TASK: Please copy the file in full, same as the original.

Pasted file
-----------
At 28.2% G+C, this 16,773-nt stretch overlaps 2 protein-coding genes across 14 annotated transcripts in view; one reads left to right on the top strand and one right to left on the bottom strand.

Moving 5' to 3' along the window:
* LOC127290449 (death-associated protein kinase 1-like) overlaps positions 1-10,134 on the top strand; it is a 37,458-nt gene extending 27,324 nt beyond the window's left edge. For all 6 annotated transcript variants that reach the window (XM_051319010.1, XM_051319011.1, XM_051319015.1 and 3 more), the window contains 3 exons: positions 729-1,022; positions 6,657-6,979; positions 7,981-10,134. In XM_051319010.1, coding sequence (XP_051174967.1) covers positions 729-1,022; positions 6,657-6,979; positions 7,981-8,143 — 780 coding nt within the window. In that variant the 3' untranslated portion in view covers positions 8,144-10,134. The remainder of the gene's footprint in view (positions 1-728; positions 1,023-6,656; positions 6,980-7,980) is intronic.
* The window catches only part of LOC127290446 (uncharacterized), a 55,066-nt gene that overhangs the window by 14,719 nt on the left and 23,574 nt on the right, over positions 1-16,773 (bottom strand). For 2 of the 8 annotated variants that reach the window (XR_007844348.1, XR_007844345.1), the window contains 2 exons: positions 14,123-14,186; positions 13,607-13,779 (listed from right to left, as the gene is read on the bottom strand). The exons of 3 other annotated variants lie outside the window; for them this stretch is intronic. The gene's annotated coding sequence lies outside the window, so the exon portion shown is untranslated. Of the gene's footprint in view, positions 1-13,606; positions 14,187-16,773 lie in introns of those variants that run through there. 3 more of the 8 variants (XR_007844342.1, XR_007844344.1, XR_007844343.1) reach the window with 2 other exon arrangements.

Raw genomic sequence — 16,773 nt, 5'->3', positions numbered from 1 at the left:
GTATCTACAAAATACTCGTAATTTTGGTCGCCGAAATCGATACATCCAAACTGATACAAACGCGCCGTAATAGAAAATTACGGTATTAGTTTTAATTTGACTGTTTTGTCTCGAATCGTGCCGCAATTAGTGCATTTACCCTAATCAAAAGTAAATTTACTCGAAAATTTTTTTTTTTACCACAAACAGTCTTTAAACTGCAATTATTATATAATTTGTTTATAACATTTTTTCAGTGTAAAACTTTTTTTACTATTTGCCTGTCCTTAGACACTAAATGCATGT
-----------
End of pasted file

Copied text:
At 28.2% G+C, this 16,773-nt stretch overlaps 2 protein-coding genes across 14 annotated transcripts in view; one reads left to right on the top strand and one right to left on the bottom strand.

Moving 5' to 3' along the window:
* LOC127290449 (death-associated protein kinase 1-like) overlaps positions 1-10,134 on the top strand; it is a 37,458-nt gene extending 27,324 nt beyond the window's left edge. For all 6 annotated transcript variants that reach the window (XM_051319010.1, XM_051319011.1, XM_051319015.1 and 3 more), the window contains 3 exons: positions 729-1,022; positions 6,657-6,979; positions 7,981-10,134. In XM_051319010.1, coding sequence (XP_051174967.1) covers positions 729-1,022; positions 6,657-6,979; positions 7,981-8,143 — 780 coding nt within the window. In that variant the 3' untranslated portion in view covers positions 8,144-10,134. The remainder of the gene's footprint in view (positions 1-728; positions 1,023-6,656; positions 6,980-7,980) is intronic.
* The window catches only part of LOC127290446 (uncharacterized), a 55,066-nt gene that overhangs the window by 14,719 nt on the left and 23,574 nt on the right, over positions 1-16,773 (bottom strand). For 2 of the 8 annotated variants that reach the window (XR_007844348.1, XR_007844345.1), the window contains 2 exons: positions 14,123-14,186; positions 13,607-13,779 (listed from right to left, as the gene is read on the bottom strand). The exons of 3 other annotated variants lie outside the window; for them this stretch is intronic. The gene's annotated coding sequence lies outside the window, so the exon portion shown is untranslated. Of the gene's footprint in view, positions 1-13,606; positions 14,187-16,773 lie in introns of those variants that run through there. 3 more of the 8 variants (XR_007844342.1, XR_007844344.1, XR_007844343.1) reach the window with 2 other exon arrangements.

Raw genomic sequence — 16,773 nt, 5'->3', positions numbered from 1 at the left:
GTATCTACAAAATACTCGTAATTTTGGTCGCCGAAATCGATACATCCAAACTGATACAAACGCGCCGTAATAGAAAATTACGGTATTAGTTTTAATTTGACTGTTTTGTCTCGAATCGTGCCGCAATTAGTGCATTTACCCTAATCAAAAGTAAATTTACTCGAAAATTTTTTTTTTTACCACAAACAGTCTTTAAACTGCAATTATTATATAATTTGTTTATAACATTTTTTCAGTGTAAAACTTTTTTTACTATTTGCCTGTCCTTAGACACTAAATGCATGT